Testing to establish a history of excessive alcohol use


Alcohol, despite being legal and widely available, is recognised as one of the most harmful of the drugs of abuse. Excessive use has a dramatic impact on a person’s social responsibility and behavior.

Alcohol only remains for around 24 to 48 hours in the blood, breath or even urine and it does not become incorporated into the hair at all as such, alcohol as a marker is worthless in trying to establish a history of use for more than 1 or 2 days. Several tests are available to help determine if there has been excessive drinking historically, but unfortunately none of these tests independently are very good at answering this question, making alcohol a difficult drug to test for and monitor.

Through extensive research and development, the Forensic Testing Service (FTS) now provide a new approach to providing the answers. Results derived from a menu of tests over time, produce a more accurate and reliable assessment of alcohol abuse and FTS then provide a clear and concise interpretation of all results in a report that is meaningful and easy to understand.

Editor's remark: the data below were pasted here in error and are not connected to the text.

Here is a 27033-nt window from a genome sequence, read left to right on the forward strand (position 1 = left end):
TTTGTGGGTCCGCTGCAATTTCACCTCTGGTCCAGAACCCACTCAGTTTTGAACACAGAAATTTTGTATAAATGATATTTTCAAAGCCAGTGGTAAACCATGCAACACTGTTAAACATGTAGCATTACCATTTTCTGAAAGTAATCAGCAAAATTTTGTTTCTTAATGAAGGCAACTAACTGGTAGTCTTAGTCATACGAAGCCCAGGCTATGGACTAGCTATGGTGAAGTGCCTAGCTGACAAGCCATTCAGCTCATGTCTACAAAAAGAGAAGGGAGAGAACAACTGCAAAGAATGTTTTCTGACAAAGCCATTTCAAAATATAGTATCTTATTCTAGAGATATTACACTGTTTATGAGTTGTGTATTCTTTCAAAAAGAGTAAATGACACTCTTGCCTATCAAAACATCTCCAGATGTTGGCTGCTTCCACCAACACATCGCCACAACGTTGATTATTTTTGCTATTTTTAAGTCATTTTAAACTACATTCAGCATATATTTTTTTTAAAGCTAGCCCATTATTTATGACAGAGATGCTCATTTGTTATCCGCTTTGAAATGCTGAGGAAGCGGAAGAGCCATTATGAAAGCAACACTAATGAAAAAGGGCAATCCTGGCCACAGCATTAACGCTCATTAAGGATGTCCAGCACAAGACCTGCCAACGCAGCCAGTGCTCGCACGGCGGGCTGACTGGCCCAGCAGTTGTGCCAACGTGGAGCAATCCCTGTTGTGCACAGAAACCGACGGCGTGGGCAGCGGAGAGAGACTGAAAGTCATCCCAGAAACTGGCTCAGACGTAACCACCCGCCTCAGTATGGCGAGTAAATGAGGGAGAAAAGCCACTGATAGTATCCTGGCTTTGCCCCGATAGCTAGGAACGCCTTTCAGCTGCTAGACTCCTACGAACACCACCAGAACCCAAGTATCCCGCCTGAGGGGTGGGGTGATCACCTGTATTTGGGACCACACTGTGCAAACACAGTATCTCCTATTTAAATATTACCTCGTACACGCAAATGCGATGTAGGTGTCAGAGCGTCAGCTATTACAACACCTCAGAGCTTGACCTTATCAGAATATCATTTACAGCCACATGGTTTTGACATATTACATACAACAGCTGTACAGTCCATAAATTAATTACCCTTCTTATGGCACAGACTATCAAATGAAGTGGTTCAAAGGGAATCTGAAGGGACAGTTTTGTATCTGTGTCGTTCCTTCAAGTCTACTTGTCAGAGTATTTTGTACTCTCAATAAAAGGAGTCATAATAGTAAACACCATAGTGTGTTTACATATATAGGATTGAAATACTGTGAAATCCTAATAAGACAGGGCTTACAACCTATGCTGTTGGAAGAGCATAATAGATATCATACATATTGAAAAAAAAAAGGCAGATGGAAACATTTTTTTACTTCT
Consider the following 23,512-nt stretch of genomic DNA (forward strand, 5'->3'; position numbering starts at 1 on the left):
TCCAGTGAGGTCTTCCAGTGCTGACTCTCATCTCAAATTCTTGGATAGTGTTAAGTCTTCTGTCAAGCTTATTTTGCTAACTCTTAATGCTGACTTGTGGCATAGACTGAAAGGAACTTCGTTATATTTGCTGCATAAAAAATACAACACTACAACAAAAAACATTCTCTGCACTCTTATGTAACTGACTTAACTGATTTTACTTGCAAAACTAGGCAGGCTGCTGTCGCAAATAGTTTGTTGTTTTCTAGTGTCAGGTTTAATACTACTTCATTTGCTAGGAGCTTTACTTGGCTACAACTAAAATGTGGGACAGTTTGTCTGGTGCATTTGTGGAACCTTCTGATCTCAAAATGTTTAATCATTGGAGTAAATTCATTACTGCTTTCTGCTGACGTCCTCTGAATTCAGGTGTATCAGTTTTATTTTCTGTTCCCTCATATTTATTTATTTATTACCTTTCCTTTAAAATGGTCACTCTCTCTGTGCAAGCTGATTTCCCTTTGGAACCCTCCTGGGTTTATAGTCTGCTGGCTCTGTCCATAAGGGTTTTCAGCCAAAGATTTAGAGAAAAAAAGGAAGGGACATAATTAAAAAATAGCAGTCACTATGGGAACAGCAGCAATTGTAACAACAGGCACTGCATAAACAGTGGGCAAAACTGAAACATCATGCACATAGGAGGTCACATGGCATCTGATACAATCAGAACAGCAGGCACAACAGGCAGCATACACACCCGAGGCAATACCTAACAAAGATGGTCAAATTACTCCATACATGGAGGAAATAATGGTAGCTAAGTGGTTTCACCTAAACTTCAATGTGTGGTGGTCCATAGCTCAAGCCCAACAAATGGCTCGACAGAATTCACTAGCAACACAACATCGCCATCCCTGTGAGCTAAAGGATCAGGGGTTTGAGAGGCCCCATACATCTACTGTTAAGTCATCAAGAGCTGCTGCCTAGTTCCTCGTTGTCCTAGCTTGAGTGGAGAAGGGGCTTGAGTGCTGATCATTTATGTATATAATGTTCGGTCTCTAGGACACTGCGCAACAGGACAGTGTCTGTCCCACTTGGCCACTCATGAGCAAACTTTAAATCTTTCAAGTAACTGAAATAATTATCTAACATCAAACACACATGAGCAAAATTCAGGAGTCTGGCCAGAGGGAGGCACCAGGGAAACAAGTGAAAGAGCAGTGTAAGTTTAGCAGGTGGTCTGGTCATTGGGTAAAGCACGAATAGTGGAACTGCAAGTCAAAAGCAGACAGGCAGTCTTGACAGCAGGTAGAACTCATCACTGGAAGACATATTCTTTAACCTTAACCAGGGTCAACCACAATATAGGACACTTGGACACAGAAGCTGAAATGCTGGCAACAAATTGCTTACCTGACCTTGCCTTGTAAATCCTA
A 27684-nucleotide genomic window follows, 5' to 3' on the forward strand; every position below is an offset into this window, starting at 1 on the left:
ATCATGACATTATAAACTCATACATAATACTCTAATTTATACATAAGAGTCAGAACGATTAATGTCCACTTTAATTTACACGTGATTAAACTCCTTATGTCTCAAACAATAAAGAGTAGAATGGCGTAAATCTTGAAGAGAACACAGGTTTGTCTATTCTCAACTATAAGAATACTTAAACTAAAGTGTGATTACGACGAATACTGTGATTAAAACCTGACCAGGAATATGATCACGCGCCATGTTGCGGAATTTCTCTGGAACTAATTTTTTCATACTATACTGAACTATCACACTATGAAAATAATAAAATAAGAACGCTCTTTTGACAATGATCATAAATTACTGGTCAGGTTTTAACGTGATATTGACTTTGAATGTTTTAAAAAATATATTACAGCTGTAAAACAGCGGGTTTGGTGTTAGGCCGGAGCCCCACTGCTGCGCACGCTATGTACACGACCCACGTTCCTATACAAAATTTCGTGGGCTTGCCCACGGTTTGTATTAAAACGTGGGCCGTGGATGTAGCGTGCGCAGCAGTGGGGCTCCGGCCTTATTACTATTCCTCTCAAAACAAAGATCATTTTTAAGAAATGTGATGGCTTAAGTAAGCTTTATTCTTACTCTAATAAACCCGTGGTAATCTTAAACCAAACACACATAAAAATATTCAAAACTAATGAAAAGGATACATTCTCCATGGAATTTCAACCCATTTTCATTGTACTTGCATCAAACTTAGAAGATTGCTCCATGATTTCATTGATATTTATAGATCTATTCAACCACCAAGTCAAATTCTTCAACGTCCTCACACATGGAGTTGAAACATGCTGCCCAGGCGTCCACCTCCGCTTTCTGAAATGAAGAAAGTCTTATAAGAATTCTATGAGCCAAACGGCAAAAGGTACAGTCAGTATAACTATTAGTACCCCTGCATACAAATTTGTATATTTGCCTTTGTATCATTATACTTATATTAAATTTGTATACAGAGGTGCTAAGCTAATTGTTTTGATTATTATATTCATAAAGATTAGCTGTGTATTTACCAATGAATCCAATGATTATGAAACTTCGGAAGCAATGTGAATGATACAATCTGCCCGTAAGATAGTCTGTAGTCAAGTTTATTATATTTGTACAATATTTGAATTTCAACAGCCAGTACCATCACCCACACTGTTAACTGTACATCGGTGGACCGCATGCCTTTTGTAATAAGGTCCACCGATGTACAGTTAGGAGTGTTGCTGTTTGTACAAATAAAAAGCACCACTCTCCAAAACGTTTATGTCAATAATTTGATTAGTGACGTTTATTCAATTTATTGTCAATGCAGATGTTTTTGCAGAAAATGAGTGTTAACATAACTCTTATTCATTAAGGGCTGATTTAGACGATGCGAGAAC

How do we define “excessive drinking?”

Excessive drinking is defined by the World Health Organisation to be drinking more than 60g of alcohol per day (slightly lower for women), for simplicity FTS use a definition of average units per week. To define the point at which drinking becomes excessive FTS use a general cut-off of >60 units per week for men and >55 units per week for women, which equates approximately to 4 or 5 pints of beer, 1 to 1.5 bottles of wine or one third of a bottle of spirits per day.

How do we differentiate excessive from acceptable drinking?

The testing used to identify excessive alcohol consumption depends on the application or purpose of the testing. For example, whether we are assessing levels that would impact on health, safety or social responsibility, although clearly these are all interrelated. There are two types of test that can be used.

Direct markers: These are produced as a direct result of exposure to alcohol and are therefore very specific to alcohol use. The two routine direct tests provided by FTS are EtG and FAEE, measured in hair to cover a 3 or 6 month history. For certain circumstances, which would be advised as required by FTS, alcohol and / or EtG can also be tested in urine to cover from 1 and up to a 4 day history.